Insider corporate data theft is the biggest threat to digital business in 2016: report

The survey, "The State of Cybersecurity and Digital Trust 2016", was conducted by HfS Research on behalf of Accenture.

By: Tech Desk | Updated: June 28, 2016 12:59:21 pm
data theft, corporate data theft, malware attack, cyberattack, cybersecurity, Internet, online safety, phishing, Accenture, HfS Research, technology, technology news The survey, “The State of Cybersecurity and Digital Trust 2016”, was conducted by HfS Research on behalf of Accenture.

Insider data theft and malware attacks top the list of the most significant concerns for enterprise security executives, says a new report from Accenture and HfS Research.

According to the research, a budget shortage for hiring cyber-security talent is hindering the ability of organisations to properly defend themselves against these attacks.

The survey, “The State of Cybersecurity and Digital Trust 2016”, was conducted by HfS Research on behalf of Accenture. More than 200 C-level security executives and other IT professionals were polled across vertical industry sectors.

“Our research paints a sobering picture. Security leaders believe threats are not going away, in fact they expect them to increase and hinder their ability to safeguard critical data and establish digital trust,” said Kelly Bissell, senior managing director, Accenture Security.

The report identifies five gaps disrupting the ability of enterprises to effectively prevent cyber-attacks:

Talent: Thirty-one per cent respondent say either lack of training or staffing budget is the biggest inhibitor to combat attacks.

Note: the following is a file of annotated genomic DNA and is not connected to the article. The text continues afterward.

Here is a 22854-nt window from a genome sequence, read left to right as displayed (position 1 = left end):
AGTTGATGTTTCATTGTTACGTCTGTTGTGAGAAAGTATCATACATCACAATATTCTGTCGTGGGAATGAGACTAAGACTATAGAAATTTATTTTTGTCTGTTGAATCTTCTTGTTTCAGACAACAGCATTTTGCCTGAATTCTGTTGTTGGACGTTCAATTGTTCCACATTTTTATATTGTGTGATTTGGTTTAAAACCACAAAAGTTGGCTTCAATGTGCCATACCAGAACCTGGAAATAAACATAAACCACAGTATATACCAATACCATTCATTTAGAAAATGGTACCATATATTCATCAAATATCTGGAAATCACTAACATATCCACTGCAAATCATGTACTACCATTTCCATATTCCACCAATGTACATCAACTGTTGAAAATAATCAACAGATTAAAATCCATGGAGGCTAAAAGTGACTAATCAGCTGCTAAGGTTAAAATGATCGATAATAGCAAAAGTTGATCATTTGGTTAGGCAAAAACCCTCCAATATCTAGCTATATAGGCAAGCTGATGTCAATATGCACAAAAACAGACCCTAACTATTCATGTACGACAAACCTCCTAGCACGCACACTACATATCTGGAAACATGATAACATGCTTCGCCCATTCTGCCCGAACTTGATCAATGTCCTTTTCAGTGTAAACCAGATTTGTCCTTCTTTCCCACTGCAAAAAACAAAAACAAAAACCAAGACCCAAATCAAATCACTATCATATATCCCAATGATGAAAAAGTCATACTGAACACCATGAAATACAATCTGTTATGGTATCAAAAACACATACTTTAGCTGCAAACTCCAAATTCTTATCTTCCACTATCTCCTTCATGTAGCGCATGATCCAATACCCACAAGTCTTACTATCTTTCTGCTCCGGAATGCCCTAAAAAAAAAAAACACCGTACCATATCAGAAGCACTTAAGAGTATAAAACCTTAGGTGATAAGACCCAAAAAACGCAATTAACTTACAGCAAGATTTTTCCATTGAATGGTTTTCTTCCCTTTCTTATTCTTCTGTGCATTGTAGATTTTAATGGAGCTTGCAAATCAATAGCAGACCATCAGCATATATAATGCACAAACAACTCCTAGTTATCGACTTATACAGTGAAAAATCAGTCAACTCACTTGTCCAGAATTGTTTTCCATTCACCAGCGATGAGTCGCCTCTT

Technology: Firewalls and encryption are the most important technologies to combat cyber threats.

Parity: Only 35-57 per cent of all enterprises said they assess ecosystem partners for cyber integrity and preparedness.

Budget: Seventy per cent cite inadequate funding for cyber-security technology.

Management: 36 per cent of respondents agree their executive management consider cyber-security an unnecessary cost.

“While the gaps we identified can be overcome, they do collectively underscore the need for an inherently different approach, one that includes more robust risk management measures and the development of digital trust,” said Fred McClimans, research vice president, Digital Trust and Cybersecurity, HfS Research.

“There is an important opportunity to address these gaps by rethinking how digital trust and security can be holistically woven into the enterprise fabric through the integration of automation and AI solutions as well as through business partnerships and processes,” McClimans added.

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